Choosing a mortgage with the right type of interest rate can save you money and make sure you get a deal you can afford. Here are the differences between fixed, variable, tracker and capped mortgages.
Think carefully before securing other debts against your home. Your home may be repossessed if you do not keep up repayments on your mortgage or any other debt secured on it.
A mortgage is a big commitment, and knowing the difference between the available mortgages, as well as the pros and cons of each will help you choose the right product for your circumstances.
If you’re on a budget it is essential to know how much you have to pay each month. You might want to look into fixed-rate mortgages.
Do you expect to start a family or plan a career change in a year or two? Then you may want to look into something more flexible like a variable or a tracker.
Let's take a closer look at your options.
A fixed-rate mortgage means your interest rate is set until an agreed date. This is sometimes called the fixed-term, during which your monthly payments will stay the same, no matter what the Bank of England (BoE) base rate does. The base rate sets the level of interest that banks and building societies charge borrowers.
A fixed-rate mortgage may sound attractive, especially when interest rates are low. But think carefully before committing for too long as some fixed-rate mortgages may have an early repayment charge (ERC). This is a fee you have to pay the lender if you pay in full – say, if you want to remortgage, for example, or if you move house – before the fixed-term is up, and it can be expensive.
At the end of the fixed-rate period, your repayments will switch to the lender's standard variable rate (SVR). This is the long-term rate of interest that the lender will charge and it's usually higher. The good news is you can always take out a new mortgage deal at this point if you don't want to stay on the SVR.
|Your monthly payment stays the same over the fixed term, even if interest rates go up||Early repayment charges can be high, making remortgaging or moving home expensive|
|You can plan ahead and budget easily||After the fixed-rate period, you are switched to the lender's SVR. This is usually more expensive than other rates|
|A fixed-rate mortgage can be cheap if you take it out when interest rates are low||If interest rates go down during the fixed-rate period, your payments won't|
If you're on a budget, knowing what your mortgage repayments are each month is a great help. Or if interest rates are low, it can be attractive to lock these in. But think about how long you are committing yourself to the deal. You are tied in for the term, and ERCs can be expensive if you want to move house or remortgage. However, If you are happy to be locked in for the agreed period, then a fixed-rate mortgage may be a good option.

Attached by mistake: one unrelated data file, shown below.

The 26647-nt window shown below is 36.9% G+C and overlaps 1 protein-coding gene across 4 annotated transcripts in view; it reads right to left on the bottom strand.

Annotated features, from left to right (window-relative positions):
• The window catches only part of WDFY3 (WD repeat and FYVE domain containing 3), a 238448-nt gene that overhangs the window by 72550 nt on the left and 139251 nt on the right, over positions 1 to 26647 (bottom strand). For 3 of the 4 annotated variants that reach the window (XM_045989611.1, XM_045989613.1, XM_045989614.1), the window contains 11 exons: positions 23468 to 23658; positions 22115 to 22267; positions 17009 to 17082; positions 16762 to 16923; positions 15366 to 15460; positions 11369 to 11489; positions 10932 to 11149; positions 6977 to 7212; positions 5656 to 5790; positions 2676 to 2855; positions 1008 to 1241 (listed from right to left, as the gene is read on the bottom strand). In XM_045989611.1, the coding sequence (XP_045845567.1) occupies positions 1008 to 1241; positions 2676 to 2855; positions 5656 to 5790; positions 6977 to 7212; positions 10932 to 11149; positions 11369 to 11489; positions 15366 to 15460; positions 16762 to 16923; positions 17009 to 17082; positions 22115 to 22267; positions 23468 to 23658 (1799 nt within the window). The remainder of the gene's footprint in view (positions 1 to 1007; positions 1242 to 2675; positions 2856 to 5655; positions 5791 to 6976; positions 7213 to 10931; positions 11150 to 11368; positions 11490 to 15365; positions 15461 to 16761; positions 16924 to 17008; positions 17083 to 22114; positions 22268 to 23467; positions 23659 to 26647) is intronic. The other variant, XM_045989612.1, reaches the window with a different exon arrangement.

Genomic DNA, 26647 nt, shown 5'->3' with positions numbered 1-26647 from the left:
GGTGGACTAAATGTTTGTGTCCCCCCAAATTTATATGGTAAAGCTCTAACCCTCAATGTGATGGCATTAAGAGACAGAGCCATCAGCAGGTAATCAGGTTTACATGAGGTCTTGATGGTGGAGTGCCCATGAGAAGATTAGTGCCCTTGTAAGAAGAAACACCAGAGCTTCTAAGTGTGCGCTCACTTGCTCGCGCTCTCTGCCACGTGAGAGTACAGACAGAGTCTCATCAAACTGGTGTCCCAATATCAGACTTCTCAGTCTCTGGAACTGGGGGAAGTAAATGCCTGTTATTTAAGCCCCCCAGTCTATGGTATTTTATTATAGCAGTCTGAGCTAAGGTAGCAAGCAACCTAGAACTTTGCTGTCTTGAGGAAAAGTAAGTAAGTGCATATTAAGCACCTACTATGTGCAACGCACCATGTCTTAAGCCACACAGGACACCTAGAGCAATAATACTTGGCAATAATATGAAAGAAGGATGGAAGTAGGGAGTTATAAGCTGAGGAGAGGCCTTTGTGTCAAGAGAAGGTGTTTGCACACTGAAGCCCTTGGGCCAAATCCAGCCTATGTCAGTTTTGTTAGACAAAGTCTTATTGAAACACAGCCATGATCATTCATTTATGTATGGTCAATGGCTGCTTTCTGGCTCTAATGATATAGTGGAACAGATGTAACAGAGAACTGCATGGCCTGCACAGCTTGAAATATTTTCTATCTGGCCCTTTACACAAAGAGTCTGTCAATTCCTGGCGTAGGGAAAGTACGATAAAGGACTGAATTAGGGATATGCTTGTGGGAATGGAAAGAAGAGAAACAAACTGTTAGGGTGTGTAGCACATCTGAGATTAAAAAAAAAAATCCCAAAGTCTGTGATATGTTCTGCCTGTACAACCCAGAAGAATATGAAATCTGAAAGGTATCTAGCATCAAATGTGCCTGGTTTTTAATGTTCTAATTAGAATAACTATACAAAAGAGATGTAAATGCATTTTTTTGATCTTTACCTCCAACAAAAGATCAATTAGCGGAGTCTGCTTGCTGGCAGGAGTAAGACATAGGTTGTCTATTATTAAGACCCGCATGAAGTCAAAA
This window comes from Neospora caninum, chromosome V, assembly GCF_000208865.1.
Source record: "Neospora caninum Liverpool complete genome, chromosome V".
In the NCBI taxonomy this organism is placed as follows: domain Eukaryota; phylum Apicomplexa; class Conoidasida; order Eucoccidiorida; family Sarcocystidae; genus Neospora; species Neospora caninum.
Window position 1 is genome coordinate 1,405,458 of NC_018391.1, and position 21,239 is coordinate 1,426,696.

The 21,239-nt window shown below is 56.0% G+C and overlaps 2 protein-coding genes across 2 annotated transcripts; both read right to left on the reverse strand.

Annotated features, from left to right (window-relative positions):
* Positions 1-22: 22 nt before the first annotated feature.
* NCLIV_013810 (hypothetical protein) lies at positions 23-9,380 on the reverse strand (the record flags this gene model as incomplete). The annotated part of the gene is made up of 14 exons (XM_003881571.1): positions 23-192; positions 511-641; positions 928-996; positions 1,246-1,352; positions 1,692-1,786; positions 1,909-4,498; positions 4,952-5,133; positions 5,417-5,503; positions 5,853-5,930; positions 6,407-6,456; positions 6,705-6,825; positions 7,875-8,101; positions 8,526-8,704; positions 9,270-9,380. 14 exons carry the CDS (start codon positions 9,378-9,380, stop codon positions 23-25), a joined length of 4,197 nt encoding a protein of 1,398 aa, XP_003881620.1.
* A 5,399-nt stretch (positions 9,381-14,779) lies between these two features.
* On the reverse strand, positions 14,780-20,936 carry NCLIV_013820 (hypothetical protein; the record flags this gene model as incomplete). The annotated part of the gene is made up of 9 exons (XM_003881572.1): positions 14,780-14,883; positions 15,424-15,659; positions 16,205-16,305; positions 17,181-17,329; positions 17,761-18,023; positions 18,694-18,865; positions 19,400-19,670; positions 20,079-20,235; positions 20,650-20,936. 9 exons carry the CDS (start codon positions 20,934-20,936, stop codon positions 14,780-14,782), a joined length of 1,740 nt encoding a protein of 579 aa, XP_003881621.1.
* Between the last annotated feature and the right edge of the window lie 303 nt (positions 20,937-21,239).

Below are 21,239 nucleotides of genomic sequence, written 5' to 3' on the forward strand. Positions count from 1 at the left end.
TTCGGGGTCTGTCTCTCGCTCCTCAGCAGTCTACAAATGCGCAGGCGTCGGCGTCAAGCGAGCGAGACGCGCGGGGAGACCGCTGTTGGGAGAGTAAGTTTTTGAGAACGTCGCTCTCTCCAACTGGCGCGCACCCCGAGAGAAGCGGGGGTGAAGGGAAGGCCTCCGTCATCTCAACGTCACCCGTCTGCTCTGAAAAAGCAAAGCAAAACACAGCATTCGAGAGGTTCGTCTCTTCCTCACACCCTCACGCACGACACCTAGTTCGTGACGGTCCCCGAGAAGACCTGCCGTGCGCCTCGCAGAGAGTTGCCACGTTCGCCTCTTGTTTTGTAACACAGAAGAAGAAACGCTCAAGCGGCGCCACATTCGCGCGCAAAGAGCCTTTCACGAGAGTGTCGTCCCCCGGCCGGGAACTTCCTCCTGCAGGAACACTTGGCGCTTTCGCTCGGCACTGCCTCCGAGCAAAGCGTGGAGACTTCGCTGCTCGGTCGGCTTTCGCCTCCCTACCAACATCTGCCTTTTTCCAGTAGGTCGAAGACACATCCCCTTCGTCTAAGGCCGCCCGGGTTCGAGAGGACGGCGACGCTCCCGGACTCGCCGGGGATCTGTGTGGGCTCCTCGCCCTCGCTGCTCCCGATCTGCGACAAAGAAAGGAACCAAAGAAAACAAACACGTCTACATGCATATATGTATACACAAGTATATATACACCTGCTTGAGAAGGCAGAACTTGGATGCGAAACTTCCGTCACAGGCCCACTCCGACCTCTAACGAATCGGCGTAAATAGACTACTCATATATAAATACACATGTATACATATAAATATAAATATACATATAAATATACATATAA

Most fixed-rate mortgages allow you to pay more than the usual monthly amount up to a specific limit, (often 10% per year), without any penalty. Great if you get a windfall, but again, watch out for any penalties if you overpay.
A variable mortgage is a mortgage where the interest you pay each month can go up and down (usually in line with the base rate). Some months you end up paying more, and others you end up paying less. As such, they make it hard to budget and are regarded as riskier.
Variable-rate mortgages generally come in two forms – standard variable and tracker. You will also find discounted variable mortgages. Let's consider each one in turn.
A standard variable rate (SVR) is the standard interest rate charged by your lender. Typically, an SVR is higher than a fixed or tracker rate, so it is a more expensive way to pay back your mortgage. If the SVR goes down, then you pay less each month. But if the SVR goes up, you pay more.
Although an SVR tends to follow the base rate, the lender can move it up or down when they like. There is little chance of predicting when a lender will change their SVR, and because of this, they are seen as being a bit risky. As with all mortgages, though, there are pros and cons.
|If the BoE cuts base rates, your rate may follow it down||They are generally more expensive than other products on the market – you could be paying more than you have to|